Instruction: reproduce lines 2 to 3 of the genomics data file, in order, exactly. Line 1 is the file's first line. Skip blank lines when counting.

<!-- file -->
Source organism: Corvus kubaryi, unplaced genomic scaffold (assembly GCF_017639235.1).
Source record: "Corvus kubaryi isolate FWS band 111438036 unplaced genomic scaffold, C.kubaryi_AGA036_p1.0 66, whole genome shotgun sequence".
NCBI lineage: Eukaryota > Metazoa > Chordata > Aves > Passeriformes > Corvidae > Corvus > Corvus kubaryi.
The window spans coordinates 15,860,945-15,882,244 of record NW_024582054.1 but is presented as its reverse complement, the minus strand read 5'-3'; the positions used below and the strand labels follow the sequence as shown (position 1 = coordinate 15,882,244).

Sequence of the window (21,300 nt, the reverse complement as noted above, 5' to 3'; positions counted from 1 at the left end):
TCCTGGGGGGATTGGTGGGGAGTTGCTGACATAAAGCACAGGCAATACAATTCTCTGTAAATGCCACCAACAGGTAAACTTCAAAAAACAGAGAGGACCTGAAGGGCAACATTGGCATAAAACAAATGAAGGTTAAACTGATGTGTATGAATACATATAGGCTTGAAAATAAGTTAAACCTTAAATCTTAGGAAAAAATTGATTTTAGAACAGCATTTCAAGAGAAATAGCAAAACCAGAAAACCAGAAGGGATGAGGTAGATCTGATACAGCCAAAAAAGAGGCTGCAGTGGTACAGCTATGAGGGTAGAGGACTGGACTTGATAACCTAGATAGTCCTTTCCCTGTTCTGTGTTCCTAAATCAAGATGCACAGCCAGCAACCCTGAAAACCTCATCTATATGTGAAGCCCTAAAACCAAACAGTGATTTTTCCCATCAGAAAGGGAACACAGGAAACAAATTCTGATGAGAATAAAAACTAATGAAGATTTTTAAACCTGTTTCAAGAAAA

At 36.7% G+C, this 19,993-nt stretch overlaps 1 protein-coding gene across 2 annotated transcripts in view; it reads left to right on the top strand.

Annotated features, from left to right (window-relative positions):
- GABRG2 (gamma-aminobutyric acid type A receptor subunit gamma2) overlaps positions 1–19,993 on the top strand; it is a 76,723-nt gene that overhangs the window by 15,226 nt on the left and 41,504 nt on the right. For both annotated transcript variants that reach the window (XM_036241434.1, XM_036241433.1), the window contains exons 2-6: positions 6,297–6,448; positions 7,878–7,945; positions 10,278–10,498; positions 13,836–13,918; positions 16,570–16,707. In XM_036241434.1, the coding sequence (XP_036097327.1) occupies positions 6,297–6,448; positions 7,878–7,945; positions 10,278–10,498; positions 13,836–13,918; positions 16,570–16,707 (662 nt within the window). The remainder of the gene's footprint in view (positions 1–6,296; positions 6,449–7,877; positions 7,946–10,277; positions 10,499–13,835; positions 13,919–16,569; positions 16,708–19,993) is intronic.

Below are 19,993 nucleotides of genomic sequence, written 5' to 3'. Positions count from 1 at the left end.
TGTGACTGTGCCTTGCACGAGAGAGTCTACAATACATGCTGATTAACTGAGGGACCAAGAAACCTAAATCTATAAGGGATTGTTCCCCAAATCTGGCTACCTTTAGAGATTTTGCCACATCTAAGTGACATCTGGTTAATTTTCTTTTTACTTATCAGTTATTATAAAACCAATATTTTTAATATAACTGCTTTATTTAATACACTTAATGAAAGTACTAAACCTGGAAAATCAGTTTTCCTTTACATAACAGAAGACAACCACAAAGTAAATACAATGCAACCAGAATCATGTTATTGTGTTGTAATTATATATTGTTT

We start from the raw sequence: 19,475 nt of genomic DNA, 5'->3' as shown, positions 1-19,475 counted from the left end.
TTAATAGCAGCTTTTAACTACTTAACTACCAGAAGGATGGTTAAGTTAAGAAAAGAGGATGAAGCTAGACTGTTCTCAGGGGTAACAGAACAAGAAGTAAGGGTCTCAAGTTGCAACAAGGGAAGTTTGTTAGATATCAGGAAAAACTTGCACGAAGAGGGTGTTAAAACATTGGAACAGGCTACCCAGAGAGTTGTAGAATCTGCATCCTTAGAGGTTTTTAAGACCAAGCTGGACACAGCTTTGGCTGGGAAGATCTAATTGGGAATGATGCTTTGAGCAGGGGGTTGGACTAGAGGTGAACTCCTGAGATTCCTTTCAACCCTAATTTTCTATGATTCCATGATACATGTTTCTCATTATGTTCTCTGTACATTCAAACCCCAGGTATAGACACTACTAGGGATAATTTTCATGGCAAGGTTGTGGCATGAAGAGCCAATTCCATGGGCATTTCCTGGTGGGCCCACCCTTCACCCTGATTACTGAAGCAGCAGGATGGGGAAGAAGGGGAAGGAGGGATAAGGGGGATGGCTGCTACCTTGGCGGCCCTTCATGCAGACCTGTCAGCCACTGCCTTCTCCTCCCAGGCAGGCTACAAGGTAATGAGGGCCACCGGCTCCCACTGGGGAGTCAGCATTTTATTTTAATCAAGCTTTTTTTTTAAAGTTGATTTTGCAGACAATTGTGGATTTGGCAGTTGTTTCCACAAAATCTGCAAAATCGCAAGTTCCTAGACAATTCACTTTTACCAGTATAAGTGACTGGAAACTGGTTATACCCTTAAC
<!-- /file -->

Source record: "Corvus kubaryi isolate FWS band 111438036 unplaced genomic scaffold, C.kubaryi_AGA036_p1.0 66, whole genome shotgun sequence".
NCBI lineage: Eukaryota > Metazoa > Chordata > Aves > Passeriformes > Corvidae > Corvus > Corvus kubaryi.